The Combat is the engine you should choose if you want higher performance and you know how to pull and engine to bits and put it back together again. It is possible to build a Combat engine into a reliable daily runner but as a general rule, you might be better off with one of the above engines if reliability is more important to you than a performance boost.
Right Shifter vs Left Shifter
Pre-1975 Commandos had right hand side gear shifters, this was switched over to the left side in 1975 to comply with the American market – long the biggest market for British performance motorcycles. The right side shifter is fine once you get used to it, but until you adapt you’ll be tapping what you think is the rear brake and changing up a gear.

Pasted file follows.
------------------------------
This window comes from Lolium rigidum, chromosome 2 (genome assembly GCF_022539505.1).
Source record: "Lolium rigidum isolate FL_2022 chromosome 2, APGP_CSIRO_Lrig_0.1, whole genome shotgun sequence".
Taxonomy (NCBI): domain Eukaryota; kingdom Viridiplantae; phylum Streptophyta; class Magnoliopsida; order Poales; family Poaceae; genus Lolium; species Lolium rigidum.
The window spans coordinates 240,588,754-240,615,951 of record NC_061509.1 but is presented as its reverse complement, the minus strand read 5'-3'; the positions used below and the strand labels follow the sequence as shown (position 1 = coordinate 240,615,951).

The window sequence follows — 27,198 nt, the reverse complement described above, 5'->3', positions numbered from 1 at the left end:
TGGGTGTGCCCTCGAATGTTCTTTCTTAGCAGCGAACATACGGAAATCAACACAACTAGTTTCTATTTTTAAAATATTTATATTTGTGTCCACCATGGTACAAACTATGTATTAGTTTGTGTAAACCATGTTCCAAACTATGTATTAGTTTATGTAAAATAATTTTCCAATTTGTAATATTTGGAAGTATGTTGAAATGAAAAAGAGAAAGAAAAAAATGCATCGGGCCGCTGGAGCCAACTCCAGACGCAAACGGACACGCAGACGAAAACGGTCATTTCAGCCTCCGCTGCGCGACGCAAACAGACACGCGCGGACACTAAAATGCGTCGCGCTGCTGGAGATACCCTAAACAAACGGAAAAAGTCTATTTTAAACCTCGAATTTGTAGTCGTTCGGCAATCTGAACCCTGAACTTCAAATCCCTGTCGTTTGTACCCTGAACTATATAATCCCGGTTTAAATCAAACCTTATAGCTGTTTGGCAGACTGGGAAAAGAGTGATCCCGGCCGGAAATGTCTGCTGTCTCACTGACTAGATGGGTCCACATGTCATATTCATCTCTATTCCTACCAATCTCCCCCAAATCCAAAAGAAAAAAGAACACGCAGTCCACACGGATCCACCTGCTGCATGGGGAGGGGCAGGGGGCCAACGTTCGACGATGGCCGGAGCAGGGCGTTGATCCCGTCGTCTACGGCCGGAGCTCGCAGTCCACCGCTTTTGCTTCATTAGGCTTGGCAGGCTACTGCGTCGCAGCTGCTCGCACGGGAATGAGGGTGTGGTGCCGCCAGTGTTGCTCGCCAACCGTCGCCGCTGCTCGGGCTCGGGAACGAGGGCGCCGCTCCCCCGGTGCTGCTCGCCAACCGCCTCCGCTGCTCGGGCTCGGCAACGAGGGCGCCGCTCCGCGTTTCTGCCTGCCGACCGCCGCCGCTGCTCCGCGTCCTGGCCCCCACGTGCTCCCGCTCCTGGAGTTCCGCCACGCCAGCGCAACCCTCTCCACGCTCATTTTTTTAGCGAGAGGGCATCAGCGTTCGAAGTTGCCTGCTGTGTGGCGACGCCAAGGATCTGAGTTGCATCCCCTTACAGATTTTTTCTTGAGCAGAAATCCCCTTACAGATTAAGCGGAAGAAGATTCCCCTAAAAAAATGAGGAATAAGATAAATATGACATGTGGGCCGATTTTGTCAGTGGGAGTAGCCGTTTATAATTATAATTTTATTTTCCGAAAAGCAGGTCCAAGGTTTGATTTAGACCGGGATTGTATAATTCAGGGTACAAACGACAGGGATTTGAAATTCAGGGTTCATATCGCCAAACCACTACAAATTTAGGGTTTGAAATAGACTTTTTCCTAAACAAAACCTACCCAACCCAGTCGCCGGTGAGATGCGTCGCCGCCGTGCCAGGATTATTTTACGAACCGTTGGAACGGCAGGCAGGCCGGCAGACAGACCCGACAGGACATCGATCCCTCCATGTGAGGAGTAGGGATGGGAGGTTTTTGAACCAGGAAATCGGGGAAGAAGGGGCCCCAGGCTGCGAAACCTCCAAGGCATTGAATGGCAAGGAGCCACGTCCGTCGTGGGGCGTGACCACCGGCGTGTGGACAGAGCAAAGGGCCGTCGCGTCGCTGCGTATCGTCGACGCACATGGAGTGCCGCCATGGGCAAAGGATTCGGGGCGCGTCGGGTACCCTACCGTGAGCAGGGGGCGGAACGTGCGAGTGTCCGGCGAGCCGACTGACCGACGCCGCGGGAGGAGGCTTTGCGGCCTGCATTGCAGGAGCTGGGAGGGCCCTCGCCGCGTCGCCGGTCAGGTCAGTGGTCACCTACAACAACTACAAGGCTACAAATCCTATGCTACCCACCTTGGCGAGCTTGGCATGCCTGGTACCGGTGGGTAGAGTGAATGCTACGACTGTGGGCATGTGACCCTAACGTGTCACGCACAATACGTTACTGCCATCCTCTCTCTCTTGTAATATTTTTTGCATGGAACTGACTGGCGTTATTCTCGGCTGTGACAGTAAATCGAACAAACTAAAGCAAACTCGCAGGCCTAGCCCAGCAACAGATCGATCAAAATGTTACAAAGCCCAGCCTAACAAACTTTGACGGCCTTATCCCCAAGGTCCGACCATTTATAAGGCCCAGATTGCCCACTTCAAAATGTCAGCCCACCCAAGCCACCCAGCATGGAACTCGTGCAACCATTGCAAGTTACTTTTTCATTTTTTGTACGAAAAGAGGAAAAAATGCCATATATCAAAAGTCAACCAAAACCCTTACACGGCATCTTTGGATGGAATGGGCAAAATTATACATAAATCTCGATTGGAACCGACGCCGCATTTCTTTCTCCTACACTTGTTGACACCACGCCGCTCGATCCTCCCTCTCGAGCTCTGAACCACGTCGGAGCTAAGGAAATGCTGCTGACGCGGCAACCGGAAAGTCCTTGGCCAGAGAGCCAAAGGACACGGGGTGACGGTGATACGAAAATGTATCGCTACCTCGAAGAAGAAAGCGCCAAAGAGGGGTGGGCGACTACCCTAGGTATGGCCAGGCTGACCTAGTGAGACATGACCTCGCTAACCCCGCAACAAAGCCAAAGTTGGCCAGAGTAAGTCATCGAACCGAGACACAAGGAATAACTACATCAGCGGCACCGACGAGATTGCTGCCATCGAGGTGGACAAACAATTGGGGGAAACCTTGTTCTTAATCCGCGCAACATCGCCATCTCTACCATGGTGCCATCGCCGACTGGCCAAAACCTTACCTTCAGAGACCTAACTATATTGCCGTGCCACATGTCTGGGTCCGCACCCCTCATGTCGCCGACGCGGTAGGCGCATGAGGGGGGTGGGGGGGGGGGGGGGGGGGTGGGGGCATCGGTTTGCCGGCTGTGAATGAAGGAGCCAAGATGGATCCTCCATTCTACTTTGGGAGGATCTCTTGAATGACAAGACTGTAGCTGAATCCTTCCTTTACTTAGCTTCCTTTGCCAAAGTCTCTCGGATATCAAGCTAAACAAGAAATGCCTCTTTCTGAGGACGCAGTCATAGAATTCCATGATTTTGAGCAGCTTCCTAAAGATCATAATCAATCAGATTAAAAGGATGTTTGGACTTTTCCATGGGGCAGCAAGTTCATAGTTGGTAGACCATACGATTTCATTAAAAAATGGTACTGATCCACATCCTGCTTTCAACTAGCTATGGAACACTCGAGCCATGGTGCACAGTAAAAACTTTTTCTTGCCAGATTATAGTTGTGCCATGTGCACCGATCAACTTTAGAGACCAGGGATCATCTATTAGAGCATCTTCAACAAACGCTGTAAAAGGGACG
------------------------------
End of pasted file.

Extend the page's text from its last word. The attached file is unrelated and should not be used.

When looking for your Commando, you’ll have to decide whether you want the Roadster, Hi-Rider, Super Scrambler, Interstate, John Player Special, Fastback or Fastback LR model. It’s probably worth having second and third options as many of them are rare or just don’t come up for sale very often. I’ve always been a fan of the Interstate 850 and the Super Scramber, but these are very popular choices. You’ll want to do some reading and find the model that you’ll be most happy spending time with because you’re going to get to know every part of her over time.
The fact that you’re even considering buying an old Commando means that you’re probably not afraid of a little oil, a little work and a little bit of character in your motorcycle. Some Commando owners swear that their bike has moods and can instantly tell the difference when their bike is having a good day versus a bad day, you’ll also probably never meet a Commando owner who hasn’t done most, if not all, of the maintenance that the bike requires.